• The injured person must express the pain symptoms to their doctors, and a doctor must note it in the records;
  • The lawyer must make a specific claim setting forth the factors and subfactors in the claim, including the duration of the symptoms, and an explanation for why they continued to perform the duties, within the demand letter.

Loss of Enjoyment of Life occurs when a person is unable to perform a certain activity as a result of the injuries sustained in the car accident. Proper Loss of Enjoyment of Life claims require the following steps:

  • The injured person must be unable to perform the activity despite their pain;
  • The injured person’s doctors must note their inability to perform the activity, and also note it in their medical records;
  • The lawyer must make a specific claim, including the duration of the loss or diminished activity, and whether or not it is permanent, in the demand letter.

Aaron DeShaw’s Colossus Lawyer Forms provides client forms for duties under duress and loss of enjoyment of life, that allow a personal injury lawyer to collect this valuable information from their clients during intake.

DeShaw also produced Colossus Forms for Physicians, which include many other helpful forms for doctor’s that they can implement in their practice to better serve their injured patients with auto accident cases that are later evaluated by insurance claim software. We recommend these forms to all lawyers representing auto accident victims, as well as the physicians treating patients injured in a motor vehicle collision.

It’s also important to educate your client on the use of personal injury software programs that will be evaluating their claim, and why it is exceedingly important to discuss all of their injuries, their symptoms, and factors related to duties under duress and loss of enjoyment of life with their doctors. They must be in the chart notes and claimed in the demand letter in order for them to be provided value in their claim.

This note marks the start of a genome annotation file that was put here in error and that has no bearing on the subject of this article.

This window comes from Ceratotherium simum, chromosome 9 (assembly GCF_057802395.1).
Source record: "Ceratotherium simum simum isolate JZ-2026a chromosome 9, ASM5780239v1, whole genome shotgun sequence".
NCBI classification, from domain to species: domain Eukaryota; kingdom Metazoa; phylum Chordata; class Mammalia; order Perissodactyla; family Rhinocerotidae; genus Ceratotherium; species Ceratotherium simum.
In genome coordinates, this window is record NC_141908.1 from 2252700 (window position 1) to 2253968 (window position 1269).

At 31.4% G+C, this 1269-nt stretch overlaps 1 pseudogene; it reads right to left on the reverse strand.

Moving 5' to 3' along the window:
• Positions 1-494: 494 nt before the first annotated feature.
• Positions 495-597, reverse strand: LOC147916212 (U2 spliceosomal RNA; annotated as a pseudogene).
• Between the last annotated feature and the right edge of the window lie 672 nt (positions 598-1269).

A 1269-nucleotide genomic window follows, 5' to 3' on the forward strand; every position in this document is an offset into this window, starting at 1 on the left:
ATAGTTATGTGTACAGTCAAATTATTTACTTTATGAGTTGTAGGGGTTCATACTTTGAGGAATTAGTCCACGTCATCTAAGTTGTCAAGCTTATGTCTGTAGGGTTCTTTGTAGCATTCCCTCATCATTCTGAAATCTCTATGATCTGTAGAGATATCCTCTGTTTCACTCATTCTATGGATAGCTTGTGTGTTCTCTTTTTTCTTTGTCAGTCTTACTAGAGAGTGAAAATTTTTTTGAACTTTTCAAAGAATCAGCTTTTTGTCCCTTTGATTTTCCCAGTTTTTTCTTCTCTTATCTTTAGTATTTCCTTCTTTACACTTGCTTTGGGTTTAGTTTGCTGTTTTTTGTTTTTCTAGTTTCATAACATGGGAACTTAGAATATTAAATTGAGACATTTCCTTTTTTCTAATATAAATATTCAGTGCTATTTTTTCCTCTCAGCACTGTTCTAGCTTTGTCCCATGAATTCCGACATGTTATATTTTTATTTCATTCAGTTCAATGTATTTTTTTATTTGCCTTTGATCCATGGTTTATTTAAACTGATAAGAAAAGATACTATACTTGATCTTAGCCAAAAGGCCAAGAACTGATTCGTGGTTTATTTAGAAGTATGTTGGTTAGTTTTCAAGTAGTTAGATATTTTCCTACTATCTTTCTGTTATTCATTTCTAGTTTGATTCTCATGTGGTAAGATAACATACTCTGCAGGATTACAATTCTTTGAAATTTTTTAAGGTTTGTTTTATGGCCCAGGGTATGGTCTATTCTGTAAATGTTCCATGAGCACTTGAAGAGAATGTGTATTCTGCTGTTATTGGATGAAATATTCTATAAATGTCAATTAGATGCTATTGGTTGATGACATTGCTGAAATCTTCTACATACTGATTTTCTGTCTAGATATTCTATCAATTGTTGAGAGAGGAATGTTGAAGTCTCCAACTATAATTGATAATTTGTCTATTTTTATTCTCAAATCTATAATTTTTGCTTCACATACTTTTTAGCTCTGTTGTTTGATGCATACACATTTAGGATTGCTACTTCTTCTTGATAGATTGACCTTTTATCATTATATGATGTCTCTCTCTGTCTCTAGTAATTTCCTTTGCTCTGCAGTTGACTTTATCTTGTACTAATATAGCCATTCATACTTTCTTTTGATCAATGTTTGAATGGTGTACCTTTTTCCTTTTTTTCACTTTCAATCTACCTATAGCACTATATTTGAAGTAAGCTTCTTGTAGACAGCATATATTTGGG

This rule in preparing for a plaintiff personal injury settlement cannot be over emphasized: If it isn’t supported in the medical records, it doesn’t belong in the demand letter. So, if you know the client has injuries, symptoms or has been impacted in ways not discussed in the medical records it is important to get a full evaluation by an expert witness capable of fully addressing these issues.

Don’t Be Discouraged by Pre-existing Injuries

Another case analysis Charlette and DeShaw discuss in their Trial Guides Demand Letter CLE provides a great example of how to use disfigurement and pre-existing conditions to increase the value of an auto injury claim:

A 16-year-old high school sophomore soccer athlete sustained her third concussion as a passenger in a vehicle that was rear ended.

While most would consider this a difficult case to settle, due to her two prior recent concussions playing soccer, pre-existing condition, and less extensive physical treatment, DeShaw represented her TBI using scientific research and visual aids about “second impact syndrome” - that there is a cumulative effect to these concussions that can exponentially increase brain injury symptoms, and that his client was subject to longer recovery time, persistent symptoms, as well as potentially increased lifetime risk of psychiatric and neurological problems such as Alzheimer’s. 

DeShaw also outlined, with brief narrative and a visual timeline of photos, the girl’s bloody forehead laceration (resulting from her boyfriend’s license plate, which was left sitting atop the vehicle’s passenger dashboard, before striking her in the face upon impact), as well as subsequent 3 cm scar in the middle of her eyes, which was somewhat akin to Harry Potters’ famous facial scarring.